It is exciting to set up a newsletter and see people sign up. It feels like validation that what you’re putting out there is resonating with folks and they want to keep hearing what you had to share.
But what if the thing you wanted to share was something you didn’t share at all in the first place?
That’s what happened to me recently.
I had set up a newsletter for a project I’ve been playing around with. I had embedded a form on a landing page. But things got a little busy and I wasn’t ready to share with the world my new project.
But to my surprise a couple of weeks after pushing the landing page live, I got a notification in my email that I had a sign up. I was happy and excited. But also curious how this person found my newsletter form.
I hadn’t shared it with anyone and while it had a couple of lines of copy, I don’t think it was enough for search engines to really give much of a lift in their ranking.
Digging into the issue more, I noticed something strange. Aside from the email being an
@aol.com account was name for the entry I had received was garbled—
pytVKfwWuMrSk. What this indicates usually is that there is a bot that has found my site and it was filling in predetermined fields and hitting submit.
Aside from a person’s email, I alway try to capture their name as well.
Not sure my reasoning behind this other than I think it helps someone build rapport with who they are trying to reach.
I quickly deleted the entry, was a little bummed it wasn’t a real person and moved on.
But then a few days later I got another email notification saying that I had another sign up.
Few days after that, three sign ups in a single day.
My landing page with newsletter sign up was being spammed by a bot.
Ways to thwart bots
To my knowledge there are a couple of technical solutions to thwart bots from spamming your newsletter sign up.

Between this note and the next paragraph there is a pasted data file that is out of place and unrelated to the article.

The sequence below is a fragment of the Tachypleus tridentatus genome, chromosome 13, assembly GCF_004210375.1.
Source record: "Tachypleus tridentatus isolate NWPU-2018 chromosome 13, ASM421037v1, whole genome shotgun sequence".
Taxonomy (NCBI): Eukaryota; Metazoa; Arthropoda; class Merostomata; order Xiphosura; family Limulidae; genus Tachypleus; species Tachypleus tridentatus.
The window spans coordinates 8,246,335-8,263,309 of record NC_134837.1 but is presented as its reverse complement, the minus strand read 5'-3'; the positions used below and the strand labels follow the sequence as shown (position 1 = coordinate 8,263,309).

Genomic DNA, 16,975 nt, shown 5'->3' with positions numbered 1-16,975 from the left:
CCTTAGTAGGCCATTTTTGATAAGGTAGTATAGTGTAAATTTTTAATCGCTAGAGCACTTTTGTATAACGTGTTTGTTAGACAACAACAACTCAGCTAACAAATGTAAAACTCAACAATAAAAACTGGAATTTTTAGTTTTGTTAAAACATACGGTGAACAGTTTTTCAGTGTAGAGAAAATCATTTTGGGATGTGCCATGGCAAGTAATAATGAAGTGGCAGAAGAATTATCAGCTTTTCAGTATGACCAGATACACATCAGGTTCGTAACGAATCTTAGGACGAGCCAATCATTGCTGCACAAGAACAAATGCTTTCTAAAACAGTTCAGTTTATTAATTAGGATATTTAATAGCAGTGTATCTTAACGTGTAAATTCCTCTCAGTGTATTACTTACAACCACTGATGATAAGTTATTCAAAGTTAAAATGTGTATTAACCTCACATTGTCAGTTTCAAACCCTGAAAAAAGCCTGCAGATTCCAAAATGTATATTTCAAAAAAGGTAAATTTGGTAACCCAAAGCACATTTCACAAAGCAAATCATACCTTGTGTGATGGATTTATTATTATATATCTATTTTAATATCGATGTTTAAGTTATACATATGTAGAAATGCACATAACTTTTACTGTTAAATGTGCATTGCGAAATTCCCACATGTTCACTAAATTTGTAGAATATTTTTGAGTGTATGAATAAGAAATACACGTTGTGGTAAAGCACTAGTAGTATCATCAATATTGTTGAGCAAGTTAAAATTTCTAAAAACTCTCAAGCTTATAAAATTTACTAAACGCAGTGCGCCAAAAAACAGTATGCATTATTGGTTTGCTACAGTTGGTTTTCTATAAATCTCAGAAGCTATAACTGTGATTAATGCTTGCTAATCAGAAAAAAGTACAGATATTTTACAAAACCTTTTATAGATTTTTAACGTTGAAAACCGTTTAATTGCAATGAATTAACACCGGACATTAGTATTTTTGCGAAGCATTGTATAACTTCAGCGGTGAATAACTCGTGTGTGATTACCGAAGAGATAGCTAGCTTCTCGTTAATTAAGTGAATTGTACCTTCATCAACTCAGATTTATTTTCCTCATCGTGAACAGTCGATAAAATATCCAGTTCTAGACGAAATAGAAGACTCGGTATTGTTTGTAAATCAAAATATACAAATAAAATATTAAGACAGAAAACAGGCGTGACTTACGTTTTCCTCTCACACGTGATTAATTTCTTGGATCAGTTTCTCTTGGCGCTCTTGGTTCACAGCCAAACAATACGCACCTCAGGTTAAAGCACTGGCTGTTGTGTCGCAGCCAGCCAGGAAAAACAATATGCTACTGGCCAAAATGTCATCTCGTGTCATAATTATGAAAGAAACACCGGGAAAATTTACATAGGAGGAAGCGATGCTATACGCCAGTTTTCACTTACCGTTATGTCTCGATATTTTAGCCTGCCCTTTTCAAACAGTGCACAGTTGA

- Add a honeypot
- Add a captcha
A honeypot is a technique in which you add fields to a web form that deceives bots into thinking it is filling out a regular form. But there are fields that are forward-facing to a user which also are able to record their information.
When the fields that were intended for bots are filled, the form fails to submit, while those designated for humans, would allow for the form to be successfully submitted.
A captcha is a technique to also thwart bots by using a question and answer technique. So for example posing a question that a human might be able to answer correctly but not so easy for bots.
You might be familiar with Google’s reCaptcha which often asks you to select the traffic light in the photo.
Third technique, the double opt-in
The third technique and this is the technique I ended up going with is called the double opt-in.
When a reader signs up to your newsletter, the software for the newsletter will send the reader an email to the designated email. The content of the email should include a link to confirm that you did indeed sign up for the newsletter.
Once a reader clicks the link to confirm, then they are fully opted into your newsletter.
I ended up going with using the double opt-in because the effort in order to implement was super low—just had to click a checkbox to turn it on in Buttondown.
Initially when I was going to take action on this spam bot issue, I was thinking to implement a honey pot as from a UX standpoint, it was the least intrusive to an actual reader.
But I didn’t want to spend that much effort for a project I had yet to publicly share.
So instead, reading over Buttondown’s documentation (which is excellent by the way) for any built in solutions, I came across their recommendation of using the double opt-in by making subscribers confirm their email.
Since turning it on I haven’t had any more
@aol.com accounts showing up on my newsletter.
If you manage an email newsletter and are experiencing issues with bots spamming it. Check to see if your provider also has a solution for implementing a double opt-in. It may greatly reduce or eliminate bots from spamming your newsletter.